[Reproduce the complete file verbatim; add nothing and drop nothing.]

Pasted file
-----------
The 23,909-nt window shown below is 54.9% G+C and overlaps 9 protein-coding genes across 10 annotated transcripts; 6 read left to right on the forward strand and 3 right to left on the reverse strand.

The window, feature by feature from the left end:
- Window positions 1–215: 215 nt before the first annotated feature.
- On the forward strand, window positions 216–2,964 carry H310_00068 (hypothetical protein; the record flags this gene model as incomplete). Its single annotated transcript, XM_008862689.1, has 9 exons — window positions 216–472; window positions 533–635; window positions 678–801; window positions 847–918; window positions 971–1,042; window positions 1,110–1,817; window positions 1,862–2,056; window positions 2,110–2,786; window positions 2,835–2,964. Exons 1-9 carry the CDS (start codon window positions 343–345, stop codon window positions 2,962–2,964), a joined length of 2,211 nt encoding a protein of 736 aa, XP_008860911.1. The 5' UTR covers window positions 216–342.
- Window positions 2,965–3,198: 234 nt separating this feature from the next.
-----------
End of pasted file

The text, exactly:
The 23,909-nt window shown below is 54.9% G+C and overlaps 9 protein-coding genes across 10 annotated transcripts; 6 read left to right on the forward strand and 3 right to left on the reverse strand.

The window, feature by feature from the left end:
- Window positions 1–215: 215 nt before the first annotated feature.
- On the forward strand, window positions 216–2,964 carry H310_00068 (hypothetical protein; the record flags this gene model as incomplete). Its single annotated transcript, XM_008862689.1, has 9 exons — window positions 216–472; window positions 533–635; window positions 678–801; window positions 847–918; window positions 971–1,042; window positions 1,110–1,817; window positions 1,862–2,056; window positions 2,110–2,786; window positions 2,835–2,964. Exons 1-9 carry the CDS (start codon window positions 343–345, stop codon window positions 2,962–2,964), a joined length of 2,211 nt encoding a protein of 736 aa, XP_008860911.1. The 5' UTR covers window positions 216–342.
- Window positions 2,965–3,198: 234 nt separating this feature from the next.